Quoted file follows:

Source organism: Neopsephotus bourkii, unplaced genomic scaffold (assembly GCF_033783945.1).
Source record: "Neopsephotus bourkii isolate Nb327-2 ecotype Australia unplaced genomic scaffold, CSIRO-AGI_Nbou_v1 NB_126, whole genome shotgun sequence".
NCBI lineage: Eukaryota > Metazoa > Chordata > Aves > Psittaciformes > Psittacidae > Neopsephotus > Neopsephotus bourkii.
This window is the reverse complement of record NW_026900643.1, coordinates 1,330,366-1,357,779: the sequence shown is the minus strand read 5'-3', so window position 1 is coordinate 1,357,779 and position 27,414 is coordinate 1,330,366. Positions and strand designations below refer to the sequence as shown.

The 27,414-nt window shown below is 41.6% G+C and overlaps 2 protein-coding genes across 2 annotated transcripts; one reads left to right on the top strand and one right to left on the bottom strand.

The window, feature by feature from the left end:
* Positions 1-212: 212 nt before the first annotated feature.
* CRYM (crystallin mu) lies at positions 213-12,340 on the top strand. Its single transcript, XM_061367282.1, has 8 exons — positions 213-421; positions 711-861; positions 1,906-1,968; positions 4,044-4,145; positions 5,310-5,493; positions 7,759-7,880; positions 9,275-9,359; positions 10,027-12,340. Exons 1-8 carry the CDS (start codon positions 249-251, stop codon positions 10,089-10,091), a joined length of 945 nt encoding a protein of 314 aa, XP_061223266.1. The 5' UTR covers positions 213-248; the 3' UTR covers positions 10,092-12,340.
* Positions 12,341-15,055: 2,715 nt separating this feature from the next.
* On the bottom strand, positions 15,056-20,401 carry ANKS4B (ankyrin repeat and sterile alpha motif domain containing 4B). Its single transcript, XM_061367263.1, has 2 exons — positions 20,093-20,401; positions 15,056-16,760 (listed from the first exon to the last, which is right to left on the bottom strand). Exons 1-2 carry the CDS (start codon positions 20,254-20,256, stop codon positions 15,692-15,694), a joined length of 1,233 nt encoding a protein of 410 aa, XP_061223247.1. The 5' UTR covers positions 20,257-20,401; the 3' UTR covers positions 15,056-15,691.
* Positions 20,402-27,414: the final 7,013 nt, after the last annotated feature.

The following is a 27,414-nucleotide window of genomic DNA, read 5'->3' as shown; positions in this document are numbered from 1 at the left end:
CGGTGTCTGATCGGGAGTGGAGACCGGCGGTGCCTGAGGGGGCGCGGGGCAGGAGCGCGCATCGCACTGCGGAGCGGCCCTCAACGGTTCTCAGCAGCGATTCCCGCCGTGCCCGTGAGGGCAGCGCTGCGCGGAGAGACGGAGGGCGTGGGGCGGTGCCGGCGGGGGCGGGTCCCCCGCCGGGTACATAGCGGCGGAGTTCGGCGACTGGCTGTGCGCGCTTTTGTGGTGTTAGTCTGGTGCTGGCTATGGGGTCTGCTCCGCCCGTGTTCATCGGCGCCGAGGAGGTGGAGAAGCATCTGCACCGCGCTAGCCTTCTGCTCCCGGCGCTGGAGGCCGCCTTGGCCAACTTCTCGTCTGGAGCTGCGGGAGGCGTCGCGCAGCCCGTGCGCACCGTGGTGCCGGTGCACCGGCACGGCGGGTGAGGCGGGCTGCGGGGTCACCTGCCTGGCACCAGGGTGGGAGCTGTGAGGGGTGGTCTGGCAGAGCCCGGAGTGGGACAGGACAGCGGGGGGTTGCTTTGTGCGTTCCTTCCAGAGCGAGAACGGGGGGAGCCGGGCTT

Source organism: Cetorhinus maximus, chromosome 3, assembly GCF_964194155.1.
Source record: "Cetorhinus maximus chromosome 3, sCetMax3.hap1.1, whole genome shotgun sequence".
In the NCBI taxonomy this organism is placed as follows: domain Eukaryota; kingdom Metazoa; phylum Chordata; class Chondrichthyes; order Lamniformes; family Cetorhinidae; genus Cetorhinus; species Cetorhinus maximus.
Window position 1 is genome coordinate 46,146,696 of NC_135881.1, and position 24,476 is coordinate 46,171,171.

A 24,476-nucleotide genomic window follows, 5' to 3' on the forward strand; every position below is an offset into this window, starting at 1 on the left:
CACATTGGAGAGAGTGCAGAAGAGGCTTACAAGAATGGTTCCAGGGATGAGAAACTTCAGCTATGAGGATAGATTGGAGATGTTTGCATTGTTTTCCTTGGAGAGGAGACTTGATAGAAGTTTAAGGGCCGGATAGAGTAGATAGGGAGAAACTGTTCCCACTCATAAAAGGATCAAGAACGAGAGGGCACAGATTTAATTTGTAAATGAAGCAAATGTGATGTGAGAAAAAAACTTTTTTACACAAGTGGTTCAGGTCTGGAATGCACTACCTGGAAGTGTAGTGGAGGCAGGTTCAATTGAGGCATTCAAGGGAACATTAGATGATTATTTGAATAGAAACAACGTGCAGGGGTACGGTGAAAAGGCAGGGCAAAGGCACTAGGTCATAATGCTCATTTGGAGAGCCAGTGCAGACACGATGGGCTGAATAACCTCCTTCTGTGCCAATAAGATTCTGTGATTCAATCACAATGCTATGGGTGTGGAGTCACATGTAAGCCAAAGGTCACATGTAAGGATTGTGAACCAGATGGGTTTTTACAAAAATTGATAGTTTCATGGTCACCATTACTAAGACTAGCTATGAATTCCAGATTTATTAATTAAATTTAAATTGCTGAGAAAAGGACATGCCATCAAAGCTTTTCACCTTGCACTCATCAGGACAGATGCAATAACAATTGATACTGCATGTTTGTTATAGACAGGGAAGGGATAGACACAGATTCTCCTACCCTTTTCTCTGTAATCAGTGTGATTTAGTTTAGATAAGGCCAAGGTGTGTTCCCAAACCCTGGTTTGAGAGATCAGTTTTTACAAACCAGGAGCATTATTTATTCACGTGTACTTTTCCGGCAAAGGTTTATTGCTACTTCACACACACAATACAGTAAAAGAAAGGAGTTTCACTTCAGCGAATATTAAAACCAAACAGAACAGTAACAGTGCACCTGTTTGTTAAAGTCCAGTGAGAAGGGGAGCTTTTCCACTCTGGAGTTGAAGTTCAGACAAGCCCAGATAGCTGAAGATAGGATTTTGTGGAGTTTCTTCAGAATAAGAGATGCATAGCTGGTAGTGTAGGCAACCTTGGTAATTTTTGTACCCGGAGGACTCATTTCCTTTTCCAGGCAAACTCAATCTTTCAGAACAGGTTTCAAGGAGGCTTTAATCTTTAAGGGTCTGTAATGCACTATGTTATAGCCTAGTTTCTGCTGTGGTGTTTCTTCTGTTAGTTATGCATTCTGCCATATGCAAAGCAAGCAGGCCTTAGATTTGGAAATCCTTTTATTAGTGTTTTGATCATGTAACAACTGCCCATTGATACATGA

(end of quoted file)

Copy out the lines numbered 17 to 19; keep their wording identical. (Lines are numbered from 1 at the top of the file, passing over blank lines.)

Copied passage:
Window position 1 is genome coordinate 46,146,696 of NC_135881.1, and position 24,476 is coordinate 46,171,171.

A 24,476-nucleotide genomic window follows, 5' to 3' on the forward strand; every position below is an offset into this window, starting at 1 on the left:
CACATTGGAGAGAGTGCAGAAGAGGCTTACAAGAATGGTTCCAGGGATGAGAAACTTCAGCTATGAGGATAGATTGGAGATGTTTGCATTGTTTTCCTTGGAGAGGAGACTTGATAGAAGTTTAAGGGCCGGATAGAGTAGATAGGGAGAAACTGTTCCCACTCATAAAAGGATCAAGAACGAGAGGGCACAGATTTAATTTGTAAATGAAGCAAATGTGATGTGAGAAAAAAACTTTTTTACACAAGTGGTTCAGGTCTGGAATGCACTACCTGGAAGTGTAGTGGAGGCAGGTTCAATTGAGGCATTCAAGGGAACATTAGATGATTATTTGAATAGAAACAACGTGCAGGGGTACGGTGAAAAGGCAGGGCAAAGGCACTAGGTCATAATGCTCATTTGGAGAGCCAGTGCAGACACGATGGGCTGAATAACCTCCTTCTGTGCCAATAAGATTCTGTGATTCAATCACAATGCTATGGGTGTGGAGTCACATGTAAGCCAAAGGTCACATGTAAGGATTGTGAACCAGATGGGTTTTTACAAAAATTGATAGTTTCATGGTCACCATTACTAAGACTAGCTATGAATTCCAGATTTATTAATTAAATTTAAATTGCTGAGAAAAGGACATGCCATCAAAGCTTTTCACCTTGCACTCATCAGGACAGATGCAATAACAATTGATACTGCATGTTTGTTATAGACAGGGAAGGGATAGACACAGATTCTCCTACCCTTTTCTCTGTAATCAGTGTGATTTAGTTTAGATAAGGCCAAGGTGTGTTCCCAAACCCTGGTTTGAGAGATCAGTTTTTACAAACCAGGAGCATTATTTATTCACGTGTACTTTTCCGGCAAAGGTTTATTGCTACTTCACACACACAATACAGTAAAAGAAAGGAGTTTCACTTCAGCGAATATTAAAACCAAACAGAACAGTAACAGTGCACCTGTTTGTTAAAGTCCAGTGAGAAGGGGAGCTTTTCCACTCTGGAGTTGAAGTTCAGACAAGCCCAGATAGCTGAAGATAGGATTTTGTGGAGTTTCTTCAGAATAAGAGATGCATAGCTGGTAGTGTAGGCAACCTTGGTAATTTTTGTACCCGGAGGACTCATTTCCTTTTCCAGGCAAACTCAATCTTTCAGAACAGGTTTCAAGGAGGCTTTAATCTTTAAGGGTCTGTAATGCACTATGTTATAGCCTAGTTTCTGCTGTGGTGTTTCTTCTGTTAGTTATGCATTCTGCCATATGCAAAGCAAGCAGGCCTTAGATTTGGAAATCCTTTTATTAGTGTTTTGATCATGTAACAACTGCCCATTGATACATGA